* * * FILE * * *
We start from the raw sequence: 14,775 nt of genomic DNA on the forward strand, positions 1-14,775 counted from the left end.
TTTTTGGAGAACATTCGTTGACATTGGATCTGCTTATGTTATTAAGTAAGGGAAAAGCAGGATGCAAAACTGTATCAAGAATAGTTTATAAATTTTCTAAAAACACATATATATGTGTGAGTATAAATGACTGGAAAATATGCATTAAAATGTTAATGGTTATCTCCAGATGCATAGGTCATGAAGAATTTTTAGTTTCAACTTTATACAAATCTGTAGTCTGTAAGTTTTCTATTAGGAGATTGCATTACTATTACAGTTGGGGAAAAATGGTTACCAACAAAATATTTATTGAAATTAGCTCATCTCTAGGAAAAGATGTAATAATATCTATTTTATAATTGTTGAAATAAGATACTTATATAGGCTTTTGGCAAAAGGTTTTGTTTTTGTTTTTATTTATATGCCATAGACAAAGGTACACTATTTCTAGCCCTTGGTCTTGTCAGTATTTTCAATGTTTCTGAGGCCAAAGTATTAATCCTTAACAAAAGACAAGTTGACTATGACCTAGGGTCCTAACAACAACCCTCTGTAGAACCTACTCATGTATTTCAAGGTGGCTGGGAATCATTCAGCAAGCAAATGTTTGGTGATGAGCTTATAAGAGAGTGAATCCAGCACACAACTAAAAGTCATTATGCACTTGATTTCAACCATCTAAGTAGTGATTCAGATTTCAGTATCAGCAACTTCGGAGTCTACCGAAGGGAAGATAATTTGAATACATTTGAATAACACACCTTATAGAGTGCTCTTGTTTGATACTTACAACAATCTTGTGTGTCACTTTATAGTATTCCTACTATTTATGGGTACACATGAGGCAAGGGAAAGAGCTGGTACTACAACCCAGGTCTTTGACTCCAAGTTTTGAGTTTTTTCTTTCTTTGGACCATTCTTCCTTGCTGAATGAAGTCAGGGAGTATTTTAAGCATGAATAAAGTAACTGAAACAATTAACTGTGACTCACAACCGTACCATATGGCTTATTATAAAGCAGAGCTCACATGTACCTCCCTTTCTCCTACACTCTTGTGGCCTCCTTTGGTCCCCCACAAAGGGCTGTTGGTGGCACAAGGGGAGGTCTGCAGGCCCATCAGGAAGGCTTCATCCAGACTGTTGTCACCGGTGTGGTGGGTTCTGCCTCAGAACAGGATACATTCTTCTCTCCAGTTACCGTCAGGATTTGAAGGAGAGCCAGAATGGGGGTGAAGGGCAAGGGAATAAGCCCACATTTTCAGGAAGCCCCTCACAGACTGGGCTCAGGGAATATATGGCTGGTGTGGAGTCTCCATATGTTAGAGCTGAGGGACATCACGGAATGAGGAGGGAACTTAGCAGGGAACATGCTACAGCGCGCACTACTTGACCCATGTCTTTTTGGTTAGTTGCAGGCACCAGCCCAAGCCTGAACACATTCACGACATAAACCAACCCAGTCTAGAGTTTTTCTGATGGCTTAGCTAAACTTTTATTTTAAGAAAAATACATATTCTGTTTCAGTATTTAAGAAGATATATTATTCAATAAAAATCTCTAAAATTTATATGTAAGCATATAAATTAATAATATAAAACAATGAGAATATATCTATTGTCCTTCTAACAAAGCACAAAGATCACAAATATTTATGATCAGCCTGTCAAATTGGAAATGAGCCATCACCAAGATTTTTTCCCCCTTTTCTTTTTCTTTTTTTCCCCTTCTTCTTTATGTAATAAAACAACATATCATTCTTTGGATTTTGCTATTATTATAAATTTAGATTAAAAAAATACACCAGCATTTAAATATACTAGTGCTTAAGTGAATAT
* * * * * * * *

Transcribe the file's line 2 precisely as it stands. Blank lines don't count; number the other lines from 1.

TTTTTGGAGAACATTCGTTGACATTGGATCTGCTTATGTTATTAAGTAAGGGAAAAGCAGGATGCAAAACTGTATCAAGAATAGTTTATAAATTTTCTAAAAACACATATATATGTGTGAGTATAAATGACTGGAAAATATGCATTAAAATGTTAATGGTTATCTCCAGATGCATAGGTCATGAAGAATTTTTAGTTTCAACTTTATACAAATCTGTAGTCTGTAAGTTTTCTATTAGGAGATTGCATTACTATTACAGTTGGGGAAAAATGGTTACCAACAAAATATTTATTGAAATTAGCTCATCTCTAGGAAAAGATGTAATAATATCTATTTTATAATTGTTGAAATAAGATACTTATATAGGCTTTTGGCAAAAGGTTTTGTTTTTGTTTTTATTTATATGCCATAGACAAAGGTACACTATTTCTAGCCCTTGGTCTTGTCAGTATTTTCAATGTTTCTGAGGCCAAAGTATTAATCCTTAACAAAAGACAAGTTGACTATGACCTAGGGTCCTAACAACAACCCTCTGTAGAACCTACTCATGTATTTCAAGGTGGCTGGGAATCATTCAGCAAGCAAATGTTTGGTGATGAGCTTATAAGAGAGTGAATCCAGCACACAACTAAAAGTCATTATGCACTTGATTTCAACCATCTAAGTAGTGATTCAGATTTCAGTATCAGCAACTTCGGAGTCTACCGAAGGGAAGATAATTTGAATACATTTGAATAACACACCTTATAGAGTGCTCTTGTTTGATACTTACAACAATCTTGTGTGTCACTTTATAGTATTCCTACTATTTATGGGTACACATGAGGCAAGGGAAAGAGCTGGTACTACAACCCAGGTCTTTGACTCCAAGTTTTGAGTTTTTTCTTTCTTTGGACCATTCTTCCTTGCTGAATGAAGTCAGGGAGTATTTTAAGCATGAATAAAGTAACTGAAACAATTAACTGTGACTCACAACCGTACCATATGGCTTATTATAAAGCAGAGCTCACATGTACCTCCCTTTCTCCTACACTCTTGTGGCCTCCTTTGGTCCCCCACAAAGGGCTGTTGGTGGCACAAGGGGAGGTCTGCAGGCCCATCAGGAAGGCTTCATCCAGACTGTTGTCACCGGTGTGGTGGGTTCTGCCTCAGAACAGGATACATTCTTCTCTCCAGTTACCGTCAGGATTTGAAGGAGAGCCAGAATGGGGGTGAAGGGCAAGGGAATAAGCCCACATTTTCAGGAAGCCCCTCACAGACTGGGCTCAGGGAATATATGGCTGGTGTGGAGTCTCCATATGTTAGAGCTGAGGGACATCACGGAATGAGGAGGGAACTTAGCAGGGAACATGCTACAGCGCGCACTACTTGACCCATGTCTTTTTGGTTAGTTGCAGGCACCAGCCCAAGCCTGAACACATTCACGACATAAACCAACCCAGTCTAGAGTTTTTCTGATGGCTTAGCTAAACTTTTATTTTAAGAAAAATACATATTCTGTTTCAGTATTTAAGAAGATATATTATTCAATAAAAATCTCTAAAATTTATATGTAAGCATATAAATTAATAATATAAAACAATGAGAATATATCTATTGTCCTTCTAACAAAGCACAAAGATCACAAATATTTATGATCAGCCTGTCAAATTGGAAATGAGCCATCACCAAGATTTTTTCCCCCTTTTCTTTTTCTTTTTTTCCCCTTCTTCTTTATGTAATAAAACAACATATCATTCTTTGGATTTTGCTATTATTATAAATTTAGATTAAAAAAATACACCAGCATTTAAATATACTAGTGCTTAAGTGAATAT